Brokerage Accounts

Create an Account

Cost Basis

Turnover

How do You Calculate Your Turnover Rate?

Charts

Interest and Dividends

Create an Account

Brokerage accounts are set up in the same manner as your tax-advantaged accounts, with the ➕, but you’ll select Capital Gains as your tax treatment.

Please see this article if you want to account for dividends and interest from your brokerage account. How do I account for interest and dividends in brokerage accounts?

Step 1: Open the Savings section.

Step 2: At the bottom of your listed accounts, press "Add an account +."

Step 3: Select that this is an Investments/Savings/Checking account.

Step 4: Choose if you would like to link the account or manually enter the account info (we will be choosing "Manual Entry" for the purposes of this demonstration).

Step 5: Enter a descriptive account name.

Step 6: Enter the current balance.

Step 7: Select Capital Gains as the tax treatment.

Step 8: Enter the Optimistic and Pessimistic growth rates.

Step 9: Enter an accurate cost basis.

Your cost basis is the original investment amount for tax purposes. This is usually the purchase price, adjusted for stock splits, dividends, and return of capital distributions. Your institution will track that for you.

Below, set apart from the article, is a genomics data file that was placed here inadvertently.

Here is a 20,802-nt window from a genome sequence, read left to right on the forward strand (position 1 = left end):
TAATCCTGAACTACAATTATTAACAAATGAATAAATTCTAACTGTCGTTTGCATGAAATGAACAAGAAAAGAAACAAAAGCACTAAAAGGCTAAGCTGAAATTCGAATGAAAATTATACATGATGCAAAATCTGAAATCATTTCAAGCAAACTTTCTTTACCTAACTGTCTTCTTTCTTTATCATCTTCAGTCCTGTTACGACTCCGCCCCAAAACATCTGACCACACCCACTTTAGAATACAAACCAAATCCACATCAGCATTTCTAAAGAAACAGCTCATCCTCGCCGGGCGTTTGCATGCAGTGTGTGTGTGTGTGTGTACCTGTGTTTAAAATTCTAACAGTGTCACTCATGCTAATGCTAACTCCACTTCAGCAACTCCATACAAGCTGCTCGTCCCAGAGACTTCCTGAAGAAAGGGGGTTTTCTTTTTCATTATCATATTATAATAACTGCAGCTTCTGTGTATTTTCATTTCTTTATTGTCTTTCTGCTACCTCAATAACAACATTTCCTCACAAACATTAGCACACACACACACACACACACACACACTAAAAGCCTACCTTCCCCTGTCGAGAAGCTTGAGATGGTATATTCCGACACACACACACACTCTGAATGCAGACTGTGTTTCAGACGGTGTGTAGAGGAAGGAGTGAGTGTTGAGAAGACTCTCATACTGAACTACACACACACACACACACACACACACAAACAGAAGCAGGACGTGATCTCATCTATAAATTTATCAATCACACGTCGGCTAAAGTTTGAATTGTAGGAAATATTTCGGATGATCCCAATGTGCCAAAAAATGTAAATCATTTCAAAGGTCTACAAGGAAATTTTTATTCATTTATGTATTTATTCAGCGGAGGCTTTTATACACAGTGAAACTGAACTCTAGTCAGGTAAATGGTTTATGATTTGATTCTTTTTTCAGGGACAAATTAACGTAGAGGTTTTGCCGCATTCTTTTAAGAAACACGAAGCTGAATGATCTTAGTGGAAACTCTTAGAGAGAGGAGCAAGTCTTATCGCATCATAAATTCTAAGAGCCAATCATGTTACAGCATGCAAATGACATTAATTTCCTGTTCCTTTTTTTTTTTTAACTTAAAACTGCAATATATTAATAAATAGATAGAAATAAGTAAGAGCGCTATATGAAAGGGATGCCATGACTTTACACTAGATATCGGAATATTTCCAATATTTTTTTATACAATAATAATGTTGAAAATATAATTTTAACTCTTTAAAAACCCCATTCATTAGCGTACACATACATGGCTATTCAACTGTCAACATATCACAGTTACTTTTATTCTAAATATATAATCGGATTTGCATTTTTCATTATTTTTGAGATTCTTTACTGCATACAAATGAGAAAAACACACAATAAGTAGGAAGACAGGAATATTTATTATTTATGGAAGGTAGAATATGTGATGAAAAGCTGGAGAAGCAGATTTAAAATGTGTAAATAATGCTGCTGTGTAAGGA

Step 10: Enter the turnover rate

The turnover rate represents any selling that happens within the account and may incur capital gains taxes. The tool will take the account balance and cost basis, realize that percentage of gains, and tax them at your Long Term Capital Gains rate. If you are a passive investor, holding ETFs or index funds, the turnover rate will be low or negligible. If you have a managed portfolio, managed fund, or trade frequently the turnover rate will be higher, maybe 20% or more. See below if you need guidance in determining your turnover rate.

Step 9: Determine if you want to add contributions to the account. If yes, head over to Money Flows.


How do you calculate your Turnover Rate?

You’ll find the annual capital gains distributions on your 1099 DIV and/or IRS Form 1040. Divide the annual capital gains distributions by the prior year-end account value to determine the annual turnover rate

Example: capital gains distributions $3,000 ➗ $100,000 Account Value 3% Annual turnover rate.


Charts

You may view your Realized Gains in the Insights > Taxes > Gross Taxable Income by Source Chart.


You may view your Capital Gains Tax Payments in the Insights > Income & Expenses > Estimated Expenses Chart.

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